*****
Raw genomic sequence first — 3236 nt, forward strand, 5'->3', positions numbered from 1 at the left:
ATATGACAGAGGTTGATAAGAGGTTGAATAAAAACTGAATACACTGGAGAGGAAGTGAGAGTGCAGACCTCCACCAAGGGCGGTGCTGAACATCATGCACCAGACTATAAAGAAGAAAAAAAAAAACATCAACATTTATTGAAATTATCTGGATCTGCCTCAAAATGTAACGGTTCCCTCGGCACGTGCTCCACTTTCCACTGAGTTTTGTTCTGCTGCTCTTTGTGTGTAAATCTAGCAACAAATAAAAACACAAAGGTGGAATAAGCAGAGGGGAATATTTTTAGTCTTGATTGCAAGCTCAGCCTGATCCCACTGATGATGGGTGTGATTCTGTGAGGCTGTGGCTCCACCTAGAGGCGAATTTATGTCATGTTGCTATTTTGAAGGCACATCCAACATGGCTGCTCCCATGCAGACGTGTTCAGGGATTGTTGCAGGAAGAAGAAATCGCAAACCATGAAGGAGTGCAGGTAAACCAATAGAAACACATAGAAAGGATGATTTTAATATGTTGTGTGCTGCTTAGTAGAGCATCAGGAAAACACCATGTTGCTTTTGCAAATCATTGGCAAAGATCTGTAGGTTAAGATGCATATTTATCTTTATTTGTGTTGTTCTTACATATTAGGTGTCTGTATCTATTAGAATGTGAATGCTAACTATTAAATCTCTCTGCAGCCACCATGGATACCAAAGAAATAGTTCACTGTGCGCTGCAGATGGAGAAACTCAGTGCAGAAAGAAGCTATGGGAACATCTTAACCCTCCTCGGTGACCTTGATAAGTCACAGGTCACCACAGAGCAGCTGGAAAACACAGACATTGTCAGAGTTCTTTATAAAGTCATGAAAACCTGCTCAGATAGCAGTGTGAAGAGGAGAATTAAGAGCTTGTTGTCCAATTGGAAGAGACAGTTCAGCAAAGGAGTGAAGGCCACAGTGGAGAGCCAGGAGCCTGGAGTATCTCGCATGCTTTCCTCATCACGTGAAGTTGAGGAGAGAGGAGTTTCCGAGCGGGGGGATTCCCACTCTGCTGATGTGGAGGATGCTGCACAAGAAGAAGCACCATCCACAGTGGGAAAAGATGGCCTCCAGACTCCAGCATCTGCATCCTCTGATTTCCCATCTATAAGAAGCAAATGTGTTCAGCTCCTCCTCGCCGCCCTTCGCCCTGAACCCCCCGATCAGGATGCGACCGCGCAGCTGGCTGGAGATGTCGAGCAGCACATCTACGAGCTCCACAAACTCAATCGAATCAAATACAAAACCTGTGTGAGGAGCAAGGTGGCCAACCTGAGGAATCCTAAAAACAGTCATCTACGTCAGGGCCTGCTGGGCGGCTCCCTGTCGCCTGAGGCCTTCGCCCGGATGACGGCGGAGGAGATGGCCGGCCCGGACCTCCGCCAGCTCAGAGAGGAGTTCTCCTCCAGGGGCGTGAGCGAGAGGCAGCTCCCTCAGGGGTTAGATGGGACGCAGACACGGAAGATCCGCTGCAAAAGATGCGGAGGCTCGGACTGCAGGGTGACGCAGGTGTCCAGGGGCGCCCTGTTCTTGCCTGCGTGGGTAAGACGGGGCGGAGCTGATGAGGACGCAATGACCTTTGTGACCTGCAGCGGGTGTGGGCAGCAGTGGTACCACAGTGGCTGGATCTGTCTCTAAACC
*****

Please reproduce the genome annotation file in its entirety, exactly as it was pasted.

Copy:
Raw genomic sequence first — 3236 nt, forward strand, 5'->3', positions numbered from 1 at the left:
ATATGACAGAGGTTGATAAGAGGTTGAATAAAAACTGAATACACTGGAGAGGAAGTGAGAGTGCAGACCTCCACCAAGGGCGGTGCTGAACATCATGCACCAGACTATAAAGAAGAAAAAAAAAAACATCAACATTTATTGAAATTATCTGGATCTGCCTCAAAATGTAACGGTTCCCTCGGCACGTGCTCCACTTTCCACTGAGTTTTGTTCTGCTGCTCTTTGTGTGTAAATCTAGCAACAAATAAAAACACAAAGGTGGAATAAGCAGAGGGGAATATTTTTAGTCTTGATTGCAAGCTCAGCCTGATCCCACTGATGATGGGTGTGATTCTGTGAGGCTGTGGCTCCACCTAGAGGCGAATTTATGTCATGTTGCTATTTTGAAGGCACATCCAACATGGCTGCTCCCATGCAGACGTGTTCAGGGATTGTTGCAGGAAGAAGAAATCGCAAACCATGAAGGAGTGCAGGTAAACCAATAGAAACACATAGAAAGGATGATTTTAATATGTTGTGTGCTGCTTAGTAGAGCATCAGGAAAACACCATGTTGCTTTTGCAAATCATTGGCAAAGATCTGTAGGTTAAGATGCATATTTATCTTTATTTGTGTTGTTCTTACATATTAGGTGTCTGTATCTATTAGAATGTGAATGCTAACTATTAAATCTCTCTGCAGCCACCATGGATACCAAAGAAATAGTTCACTGTGCGCTGCAGATGGAGAAACTCAGTGCAGAAAGAAGCTATGGGAACATCTTAACCCTCCTCGGTGACCTTGATAAGTCACAGGTCACCACAGAGCAGCTGGAAAACACAGACATTGTCAGAGTTCTTTATAAAGTCATGAAAACCTGCTCAGATAGCAGTGTGAAGAGGAGAATTAAGAGCTTGTTGTCCAATTGGAAGAGACAGTTCAGCAAAGGAGTGAAGGCCACAGTGGAGAGCCAGGAGCCTGGAGTATCTCGCATGCTTTCCTCATCACGTGAAGTTGAGGAGAGAGGAGTTTCCGAGCGGGGGGATTCCCACTCTGCTGATGTGGAGGATGCTGCACAAGAAGAAGCACCATCCACAGTGGGAAAAGATGGCCTCCAGACTCCAGCATCTGCATCCTCTGATTTCCCATCTATAAGAAGCAAATGTGTTCAGCTCCTCCTCGCCGCCCTTCGCCCTGAACCCCCCGATCAGGATGCGACCGCGCAGCTGGCTGGAGATGTCGAGCAGCACATCTACGAGCTCCACAAACTCAATCGAATCAAATACAAAACCTGTGTGAGGAGCAAGGTGGCCAACCTGAGGAATCCTAAAAACAGTCATCTACGTCAGGGCCTGCTGGGCGGCTCCCTGTCGCCTGAGGCCTTCGCCCGGATGACGGCGGAGGAGATGGCCGGCCCGGACCTCCGCCAGCTCAGAGAGGAGTTCTCCTCCAGGGGCGTGAGCGAGAGGCAGCTCCCTCAGGGGTTAGATGGGACGCAGACACGGAAGATCCGCTGCAAAAGATGCGGAGGCTCGGACTGCAGGGTGACGCAGGTGTCCAGGGGCGCCCTGTTCTTGCCTGCGTGGGTAAGACGGGGCGGAGCTGATGAGGACGCAATGACCTTTGTGACCTGCAGCGGGTGTGGGCAGCAGTGGTACCACAGTGGCTGGATCTGTCTCTAAACC